New York State Energy Research and Development Authority officials announced last month that the agency was seeking feedback on a draft request for proposals from potential offshore wind developers.
More than 50 people gathered on the sixth floor of City Hall on Sept. 26 to learn more about the state’s efforts to advance offshore wind energy and ask questions about the RFP process. NYSERDA sought comments from potential offshore wind developers and other stakeholders in the hope of finalizing the RFP, which would be issued this winter.
On Monday, a report from the United Nations’ Intergovernmental Panel on Climate Change said that if greenhouse gas emissions continue at the current rate, the world could see intensified droughts and flooding, disappearing coastlines and extreme heat that could lead to food shortages by 2040, according to The New York Times. The United States is the world’s second-largest greenhouse gas emitter, behind China.
NYSERDA’s efforts coincide with Gov. Andrew Cuomo’s goal of producing half of the state’s electricity needs — up to 2,400 megawatts, enough to power 1.2 million homes — from renewable energy sources by 2030.
Agency representatives said the benefits of offshore wind energy include clean, locally produced power, support for investment in coastal infrastructure and the creation of thousands of short- and long-term construction, manufacturing and operations jobs.
NYSERDA has led the way in promoting the New York State Offshore Wind Master Plan, which encourages the development of offshore wind power in a way that is mindful of the environment and the maritime industry as well as economic and social issues, according to the agency. Since 2016, it has conducted 20 studies, officials said, and engaged with stakeholders and the public to “ensure the responsible and cost-effective development of offshore wind.”
The state and federal governments have collaborated on the plan: The Department of the Interior, through the Bureau of Ocean Energy Management, identifies areas for offshore wind development, while the state commits to buying the power from those projects.
There are currently six areas in New York waters that the federal government is leasing to wind developers: three east of Long Island, near Massachusetts, owned by Deepwater Wind, Orsted and Vineyard Wind; one south of Manhattan, owned by Equinor (formerly Statoil); and two southwest of Long Island, near the New Jersey coast, owned by US Wind and Orsted. On Monday, Orsted, which is based in Denmark, acquired Deepwater Wind for $510 million, according to Orsted, and the two companies plan to merge.
“We think the work that the master plan has advanced really serves as a solid foundation for the federal government’s decision-making,” said Doreen Harris, NYSERDA’s director of large-scale renewables. “And further, again, to realize this very exciting and robust industry for us as a state, we think we need more areas to help us do so.”
Last year, NYSERDA officials recommended areas that they thought were best suited for offshore wind development to the federal government. The Bureau of Ocean Energy Management then began work on identifying more lease areas for potential developers, and NYSERDA officials said they would like to see that development happen as soon as possible.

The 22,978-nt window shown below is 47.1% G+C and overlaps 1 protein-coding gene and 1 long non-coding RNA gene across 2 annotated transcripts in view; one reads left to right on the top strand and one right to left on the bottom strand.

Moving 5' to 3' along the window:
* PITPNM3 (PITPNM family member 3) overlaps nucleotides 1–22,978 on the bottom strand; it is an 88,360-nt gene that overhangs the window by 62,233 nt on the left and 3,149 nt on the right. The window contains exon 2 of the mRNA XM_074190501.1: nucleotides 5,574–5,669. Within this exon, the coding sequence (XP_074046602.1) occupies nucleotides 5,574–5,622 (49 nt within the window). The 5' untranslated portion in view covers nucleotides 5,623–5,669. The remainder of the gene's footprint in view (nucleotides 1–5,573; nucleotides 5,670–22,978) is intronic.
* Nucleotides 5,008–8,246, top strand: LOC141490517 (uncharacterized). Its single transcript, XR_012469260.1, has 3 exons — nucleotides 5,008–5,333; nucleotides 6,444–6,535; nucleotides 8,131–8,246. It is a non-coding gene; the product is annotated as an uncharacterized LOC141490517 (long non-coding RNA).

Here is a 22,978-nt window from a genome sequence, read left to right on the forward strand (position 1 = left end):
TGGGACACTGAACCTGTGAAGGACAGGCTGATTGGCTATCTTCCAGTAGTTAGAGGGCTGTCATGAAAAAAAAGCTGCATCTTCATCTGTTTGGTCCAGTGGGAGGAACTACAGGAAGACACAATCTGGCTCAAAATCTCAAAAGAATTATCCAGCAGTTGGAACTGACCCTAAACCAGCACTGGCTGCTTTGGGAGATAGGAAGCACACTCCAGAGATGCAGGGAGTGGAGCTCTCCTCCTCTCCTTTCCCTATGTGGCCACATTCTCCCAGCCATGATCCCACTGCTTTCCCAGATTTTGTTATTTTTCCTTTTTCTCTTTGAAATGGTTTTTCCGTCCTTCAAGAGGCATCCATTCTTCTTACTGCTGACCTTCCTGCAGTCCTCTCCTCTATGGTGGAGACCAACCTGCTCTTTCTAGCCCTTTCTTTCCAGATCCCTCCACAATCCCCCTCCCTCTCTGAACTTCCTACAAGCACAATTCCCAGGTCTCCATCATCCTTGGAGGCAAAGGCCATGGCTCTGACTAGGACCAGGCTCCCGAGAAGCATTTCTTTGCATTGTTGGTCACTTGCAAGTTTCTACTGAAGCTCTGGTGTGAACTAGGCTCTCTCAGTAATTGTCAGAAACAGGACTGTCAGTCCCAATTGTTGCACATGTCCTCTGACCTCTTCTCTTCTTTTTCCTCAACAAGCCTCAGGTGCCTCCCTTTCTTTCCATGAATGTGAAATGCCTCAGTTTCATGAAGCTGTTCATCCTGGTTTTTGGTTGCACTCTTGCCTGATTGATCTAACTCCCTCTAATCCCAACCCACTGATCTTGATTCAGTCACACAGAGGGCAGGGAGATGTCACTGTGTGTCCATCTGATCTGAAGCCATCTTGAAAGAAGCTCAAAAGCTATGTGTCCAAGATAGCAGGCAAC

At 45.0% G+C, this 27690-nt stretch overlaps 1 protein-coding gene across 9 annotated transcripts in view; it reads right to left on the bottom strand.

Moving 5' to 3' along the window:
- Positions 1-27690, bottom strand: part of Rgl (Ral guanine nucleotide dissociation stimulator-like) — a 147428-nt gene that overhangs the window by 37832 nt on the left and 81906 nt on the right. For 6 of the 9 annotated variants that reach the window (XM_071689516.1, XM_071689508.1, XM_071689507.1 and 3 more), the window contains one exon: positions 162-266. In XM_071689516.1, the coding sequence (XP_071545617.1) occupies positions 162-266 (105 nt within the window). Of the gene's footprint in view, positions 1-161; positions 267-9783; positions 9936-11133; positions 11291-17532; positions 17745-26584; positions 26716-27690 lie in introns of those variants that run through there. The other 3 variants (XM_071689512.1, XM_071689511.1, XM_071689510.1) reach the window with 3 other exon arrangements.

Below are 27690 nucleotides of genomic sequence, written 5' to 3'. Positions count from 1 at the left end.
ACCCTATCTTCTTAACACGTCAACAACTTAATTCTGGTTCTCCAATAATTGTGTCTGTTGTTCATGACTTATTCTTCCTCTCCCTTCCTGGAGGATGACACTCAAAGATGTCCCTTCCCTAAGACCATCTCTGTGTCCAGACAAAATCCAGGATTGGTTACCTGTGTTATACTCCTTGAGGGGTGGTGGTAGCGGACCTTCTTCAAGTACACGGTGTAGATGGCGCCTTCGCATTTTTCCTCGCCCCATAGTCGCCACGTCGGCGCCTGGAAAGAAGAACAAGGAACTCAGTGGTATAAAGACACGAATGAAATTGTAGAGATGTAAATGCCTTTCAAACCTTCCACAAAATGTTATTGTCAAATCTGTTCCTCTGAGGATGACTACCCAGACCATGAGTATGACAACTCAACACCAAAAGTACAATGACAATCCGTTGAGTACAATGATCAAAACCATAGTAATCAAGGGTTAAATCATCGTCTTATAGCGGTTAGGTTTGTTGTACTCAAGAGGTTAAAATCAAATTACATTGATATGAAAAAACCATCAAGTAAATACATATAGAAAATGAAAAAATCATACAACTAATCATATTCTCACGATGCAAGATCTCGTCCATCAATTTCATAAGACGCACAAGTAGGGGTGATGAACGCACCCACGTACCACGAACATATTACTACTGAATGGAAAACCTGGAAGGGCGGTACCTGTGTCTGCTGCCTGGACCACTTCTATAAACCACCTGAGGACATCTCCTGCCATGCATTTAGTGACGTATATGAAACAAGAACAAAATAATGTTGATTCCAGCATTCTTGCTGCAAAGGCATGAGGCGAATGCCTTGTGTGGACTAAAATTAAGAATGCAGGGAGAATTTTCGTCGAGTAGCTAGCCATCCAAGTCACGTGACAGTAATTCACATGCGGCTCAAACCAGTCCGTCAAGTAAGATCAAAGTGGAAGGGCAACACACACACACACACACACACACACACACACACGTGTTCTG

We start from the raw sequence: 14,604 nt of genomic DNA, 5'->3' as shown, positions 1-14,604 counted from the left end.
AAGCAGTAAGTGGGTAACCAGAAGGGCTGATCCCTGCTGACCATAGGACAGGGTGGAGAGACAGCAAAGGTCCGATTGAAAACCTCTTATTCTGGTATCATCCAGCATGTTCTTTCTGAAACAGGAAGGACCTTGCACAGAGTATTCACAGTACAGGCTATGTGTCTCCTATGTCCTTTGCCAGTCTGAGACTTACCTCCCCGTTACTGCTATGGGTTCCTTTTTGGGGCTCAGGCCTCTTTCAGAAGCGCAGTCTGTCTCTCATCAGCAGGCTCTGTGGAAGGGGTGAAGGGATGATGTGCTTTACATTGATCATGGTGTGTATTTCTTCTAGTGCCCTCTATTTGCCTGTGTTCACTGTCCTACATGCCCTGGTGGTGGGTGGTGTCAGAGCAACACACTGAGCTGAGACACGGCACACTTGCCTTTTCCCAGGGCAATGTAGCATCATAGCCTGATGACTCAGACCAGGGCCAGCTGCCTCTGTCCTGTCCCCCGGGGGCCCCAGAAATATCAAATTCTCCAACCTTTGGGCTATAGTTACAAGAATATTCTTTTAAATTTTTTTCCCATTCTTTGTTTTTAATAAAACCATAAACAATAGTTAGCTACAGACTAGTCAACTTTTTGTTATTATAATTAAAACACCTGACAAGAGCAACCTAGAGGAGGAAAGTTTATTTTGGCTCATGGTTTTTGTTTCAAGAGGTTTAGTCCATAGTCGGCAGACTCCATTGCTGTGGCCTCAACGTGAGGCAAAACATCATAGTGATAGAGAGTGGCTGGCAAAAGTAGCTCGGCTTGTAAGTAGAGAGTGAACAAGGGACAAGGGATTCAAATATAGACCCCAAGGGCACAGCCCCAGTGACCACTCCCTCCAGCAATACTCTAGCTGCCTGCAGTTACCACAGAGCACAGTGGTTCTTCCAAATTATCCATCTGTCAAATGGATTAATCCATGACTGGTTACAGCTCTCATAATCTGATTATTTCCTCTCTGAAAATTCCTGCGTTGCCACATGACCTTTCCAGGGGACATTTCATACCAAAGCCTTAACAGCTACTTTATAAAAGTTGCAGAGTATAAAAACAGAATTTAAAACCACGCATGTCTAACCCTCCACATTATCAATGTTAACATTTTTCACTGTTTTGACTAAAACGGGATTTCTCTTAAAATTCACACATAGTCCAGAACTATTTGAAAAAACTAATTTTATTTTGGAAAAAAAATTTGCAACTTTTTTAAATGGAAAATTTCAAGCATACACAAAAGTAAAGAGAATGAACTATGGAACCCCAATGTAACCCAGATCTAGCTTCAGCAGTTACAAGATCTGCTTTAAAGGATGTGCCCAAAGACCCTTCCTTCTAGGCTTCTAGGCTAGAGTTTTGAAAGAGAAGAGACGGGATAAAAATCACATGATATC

“We see these new lease areas as being critical to our future development,” Harris said, “but in the meantime, we’re really excited to say that we are advancing New York’s first solicitations for offshore wind in the very near future.” The agency was recently awarded an $18.5 million grant from the Department of Energy to lead an offshore wind research and development consortium.
At the Sept. 26 meeting at City Hall, representatives of NYSERDA and BOEM invited audience members’ questions. “I was very pleased to see that a project labor agreement is a requirement of the RFP,” City Council President Anthony Eramo said. “I greatly appreciate that for the workforce for New York state.”
He asked if a change in the state’s political administration would affect the rollout of the wind development process. “All of the actions that have been taken in terms of the effectuation of the governor’s goal are actually through the New York Public Service Commission, through the orders of the Public Service Commission,” Harris explained. “So, in fact, these orders hold. They aren’t governed particularly by who is in office [at] that particular point in time. We’ve been working on renewables as a state for a very long time, and we’ve done it through many administrations. NYSERDA’s agreements stay in force.”
“I was kind of surprised to find out this has gone as far as it has,” said East Hills resident Cary Ratner, “because I don’t think that the public really understands what they’re getting for their money. My question is, What concern do you have to address the actual cost? Because everything you people have touched in the power industry in this state has been nothing but crap.”
A handful of audience members repeatedly yelled, “Time!” to cut Ratner off from speaking any longer than the allotted two minutes.
NYSERDA “did study, quite extensively, the cost of offshore wind,” said Matt Vestal, a technical adviser for the agency. “The cost of offshore wind has come down dramatically over the last even 12 to 18 months across the world. We saw the cost of offshore wind basically be cut in half in Europe from 2016 to 2018. This is obviously an issue that NYSERDA is taking very seriously. . . . The premiums associated with offshore wind above conventional fuel technology [are] rapidly diminishing over time, and this is great news for the industry and for New York ratepayers.”
NYSERDA accepted public comments on the draft RFP until last week, and is reviewing the input and working to finalize the document.